Michigan's 2005 season ended with a wacky ending to their Alamo Bowl tilt with Nebraska.

Michigan Was Ranked #3 In The Pre-Season, But Wound Up Out Of The Top 20

Michigan began the 2005 season with high hopes, garnering the number three ranking in the AP's pre-season poll. But losses in rivalry games to Notre Dame, Minnesota and Ohio State left the Wolverines 7-4 and ranked #20 heading into their Alamo Bowl game with Nebraska, then still in the Big 12 conference.

The two teams then staged an epic battle in the Alamodome in San Antonio, with Michigan taking a 28-17 in the fourth quarter. The Cornhuskers then scored back to back touchdowns to go back in front 32-28 with 4:28 left.

The Wolverines failed twice to generate some offense and with seconds remaining, launched a last play hoping to somehow score from 64 yards out. It got a little weird.

2005 MasterCard Alamo Bowl: Michigan v Nebraska
Getty Images

The Description Of The Final Play Reads Like A Short Story

So many Michigan players touched the ball on the final play, that to describe it, it reads like a short story, with many characters.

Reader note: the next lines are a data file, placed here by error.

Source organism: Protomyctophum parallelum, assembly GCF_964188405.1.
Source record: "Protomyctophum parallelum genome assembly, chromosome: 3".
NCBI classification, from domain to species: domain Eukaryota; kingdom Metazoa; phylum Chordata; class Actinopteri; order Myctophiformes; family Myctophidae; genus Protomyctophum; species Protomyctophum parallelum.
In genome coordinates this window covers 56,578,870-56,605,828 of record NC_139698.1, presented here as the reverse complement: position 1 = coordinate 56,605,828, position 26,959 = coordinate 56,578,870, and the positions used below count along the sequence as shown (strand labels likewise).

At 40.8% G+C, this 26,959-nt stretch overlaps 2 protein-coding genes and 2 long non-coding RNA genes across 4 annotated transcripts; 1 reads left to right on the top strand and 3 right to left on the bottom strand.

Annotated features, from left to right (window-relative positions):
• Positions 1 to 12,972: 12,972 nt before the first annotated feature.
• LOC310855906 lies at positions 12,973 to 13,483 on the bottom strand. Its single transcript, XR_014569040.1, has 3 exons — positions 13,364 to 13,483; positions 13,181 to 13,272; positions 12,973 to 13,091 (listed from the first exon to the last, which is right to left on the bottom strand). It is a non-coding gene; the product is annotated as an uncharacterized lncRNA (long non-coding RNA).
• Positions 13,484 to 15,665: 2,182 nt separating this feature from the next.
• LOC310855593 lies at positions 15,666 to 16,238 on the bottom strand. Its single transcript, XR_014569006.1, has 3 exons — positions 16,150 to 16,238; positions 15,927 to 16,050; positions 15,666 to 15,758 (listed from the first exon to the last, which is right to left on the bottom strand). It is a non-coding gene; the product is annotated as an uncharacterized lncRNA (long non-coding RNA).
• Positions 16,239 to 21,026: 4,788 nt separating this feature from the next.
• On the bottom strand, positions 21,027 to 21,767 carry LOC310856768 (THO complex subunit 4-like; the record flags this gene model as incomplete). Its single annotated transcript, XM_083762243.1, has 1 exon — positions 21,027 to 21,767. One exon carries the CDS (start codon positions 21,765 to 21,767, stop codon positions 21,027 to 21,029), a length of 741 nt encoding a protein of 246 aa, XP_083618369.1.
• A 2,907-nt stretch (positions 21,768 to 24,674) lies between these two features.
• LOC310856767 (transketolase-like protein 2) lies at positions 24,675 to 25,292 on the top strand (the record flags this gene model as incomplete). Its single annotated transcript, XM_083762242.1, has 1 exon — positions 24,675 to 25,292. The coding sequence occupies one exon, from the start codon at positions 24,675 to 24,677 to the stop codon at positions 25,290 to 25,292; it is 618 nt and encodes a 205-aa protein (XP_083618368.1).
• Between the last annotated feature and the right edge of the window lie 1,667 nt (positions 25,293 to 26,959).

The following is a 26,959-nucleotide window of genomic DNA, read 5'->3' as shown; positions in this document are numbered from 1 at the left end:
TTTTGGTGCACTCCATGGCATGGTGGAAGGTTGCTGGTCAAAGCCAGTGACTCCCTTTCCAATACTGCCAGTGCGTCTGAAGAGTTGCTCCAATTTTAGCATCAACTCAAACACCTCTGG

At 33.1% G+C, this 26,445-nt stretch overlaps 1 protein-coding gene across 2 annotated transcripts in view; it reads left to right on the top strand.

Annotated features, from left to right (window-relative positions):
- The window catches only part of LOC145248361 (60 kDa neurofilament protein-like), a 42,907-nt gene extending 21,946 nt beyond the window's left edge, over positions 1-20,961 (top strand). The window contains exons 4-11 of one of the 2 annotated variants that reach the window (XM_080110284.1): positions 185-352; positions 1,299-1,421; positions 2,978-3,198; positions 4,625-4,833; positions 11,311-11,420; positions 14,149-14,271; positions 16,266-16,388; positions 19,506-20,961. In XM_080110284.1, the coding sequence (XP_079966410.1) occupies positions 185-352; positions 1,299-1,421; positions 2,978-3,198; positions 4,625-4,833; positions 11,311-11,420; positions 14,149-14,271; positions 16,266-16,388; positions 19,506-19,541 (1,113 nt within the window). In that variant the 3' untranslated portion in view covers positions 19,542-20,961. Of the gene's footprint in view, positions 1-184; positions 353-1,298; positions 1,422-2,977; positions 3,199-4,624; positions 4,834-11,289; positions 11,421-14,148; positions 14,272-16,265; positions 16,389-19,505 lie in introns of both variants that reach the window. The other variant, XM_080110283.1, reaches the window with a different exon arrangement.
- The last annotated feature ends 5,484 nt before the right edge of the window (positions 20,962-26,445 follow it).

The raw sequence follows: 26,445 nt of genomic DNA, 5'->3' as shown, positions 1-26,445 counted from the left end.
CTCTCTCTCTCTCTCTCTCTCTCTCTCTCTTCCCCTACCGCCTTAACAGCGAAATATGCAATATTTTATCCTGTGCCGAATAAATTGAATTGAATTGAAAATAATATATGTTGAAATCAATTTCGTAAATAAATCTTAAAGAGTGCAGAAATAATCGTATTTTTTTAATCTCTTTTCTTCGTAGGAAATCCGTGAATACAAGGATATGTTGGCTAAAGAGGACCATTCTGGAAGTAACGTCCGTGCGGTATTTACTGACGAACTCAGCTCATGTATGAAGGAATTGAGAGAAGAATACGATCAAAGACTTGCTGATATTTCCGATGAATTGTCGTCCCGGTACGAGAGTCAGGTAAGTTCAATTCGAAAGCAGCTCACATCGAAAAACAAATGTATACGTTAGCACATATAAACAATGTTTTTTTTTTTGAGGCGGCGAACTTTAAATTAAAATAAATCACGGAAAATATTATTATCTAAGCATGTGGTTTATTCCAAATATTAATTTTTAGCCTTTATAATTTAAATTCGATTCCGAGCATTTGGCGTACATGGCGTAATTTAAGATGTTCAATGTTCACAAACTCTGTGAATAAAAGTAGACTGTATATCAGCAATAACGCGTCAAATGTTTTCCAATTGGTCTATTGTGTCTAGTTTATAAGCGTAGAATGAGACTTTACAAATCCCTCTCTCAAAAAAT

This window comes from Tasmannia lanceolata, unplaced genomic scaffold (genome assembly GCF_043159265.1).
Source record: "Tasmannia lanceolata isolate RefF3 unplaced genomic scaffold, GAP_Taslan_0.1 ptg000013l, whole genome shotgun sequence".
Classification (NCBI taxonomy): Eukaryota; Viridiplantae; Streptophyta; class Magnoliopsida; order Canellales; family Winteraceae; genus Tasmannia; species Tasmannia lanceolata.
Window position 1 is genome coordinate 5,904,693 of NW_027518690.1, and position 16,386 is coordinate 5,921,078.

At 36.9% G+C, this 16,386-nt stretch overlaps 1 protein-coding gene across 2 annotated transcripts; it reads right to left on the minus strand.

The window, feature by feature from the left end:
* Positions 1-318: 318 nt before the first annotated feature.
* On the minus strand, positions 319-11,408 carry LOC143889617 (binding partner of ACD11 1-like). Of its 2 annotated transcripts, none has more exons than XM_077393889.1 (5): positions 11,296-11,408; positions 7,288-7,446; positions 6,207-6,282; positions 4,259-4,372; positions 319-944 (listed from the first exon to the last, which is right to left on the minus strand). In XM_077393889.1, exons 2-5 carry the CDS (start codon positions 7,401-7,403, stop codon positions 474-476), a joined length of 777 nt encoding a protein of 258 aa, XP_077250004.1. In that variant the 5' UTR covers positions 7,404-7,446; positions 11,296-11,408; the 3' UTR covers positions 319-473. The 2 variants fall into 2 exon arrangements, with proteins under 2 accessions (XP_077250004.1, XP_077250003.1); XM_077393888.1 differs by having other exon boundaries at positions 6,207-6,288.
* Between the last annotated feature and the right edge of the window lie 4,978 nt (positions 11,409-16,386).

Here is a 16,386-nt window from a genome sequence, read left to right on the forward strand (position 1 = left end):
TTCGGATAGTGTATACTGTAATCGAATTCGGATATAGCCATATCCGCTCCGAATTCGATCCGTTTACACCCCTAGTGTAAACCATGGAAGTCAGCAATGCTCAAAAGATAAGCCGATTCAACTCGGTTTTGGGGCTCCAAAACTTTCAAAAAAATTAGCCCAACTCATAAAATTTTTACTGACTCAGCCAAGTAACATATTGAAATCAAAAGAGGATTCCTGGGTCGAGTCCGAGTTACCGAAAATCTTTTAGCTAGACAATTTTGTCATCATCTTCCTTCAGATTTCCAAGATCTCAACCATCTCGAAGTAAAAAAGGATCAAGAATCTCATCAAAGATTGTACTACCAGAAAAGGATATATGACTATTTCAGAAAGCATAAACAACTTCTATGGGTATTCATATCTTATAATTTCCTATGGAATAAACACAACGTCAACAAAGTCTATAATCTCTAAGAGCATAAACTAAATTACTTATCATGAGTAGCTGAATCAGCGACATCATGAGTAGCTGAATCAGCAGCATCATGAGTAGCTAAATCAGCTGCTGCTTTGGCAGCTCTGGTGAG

Here it is, from Wikipedia:

Michigan's last-ditch attempt to win the game came on a seven-lateral scramble somewhat reminiscent of the famous Cal-Stanford band play. Henne completed a pass across the middle of the field to Jason Avant, who caught the ball at midfield and immediately lateraled to Steve Breaston.


Breaston threw the ball backwards to Mike Hart, who lateraled back to Avant. Avant then threw the ball across the entire width of the field, where it was caught by Manningham as he was being tackled.


Manningham attempted another backward pass, which hit the ground and bounced two or three times off the hands of two Nebraska defenders, before being picked up by Michigan Center Mark Bihl, who lateraled to Tyler Ecker.

2005 MasterCard Alamo Bowl: Michigan v Nebraska
Getty Images

Because the ball had hit the ground, several members of both teams and the media, believing the play was dead, rushed onto the field while Ecker ran downfield.


Controversially, several of the officials began to leave the field, unaware that the play was still occurring. Nebraska players also gave their coach the Gatorade dunk before the play was over, reminiscent of the Bluegrass Miracle.


Ecker dodged several players and coaches and returned the ball approximately 60 yards to the Nebraska 16-yard line, at which point Cornhusker cornerback Zackary


Bowman knocked him out of bounds after time had expired ending the game.


Watch it. It's easier than trying to read it.

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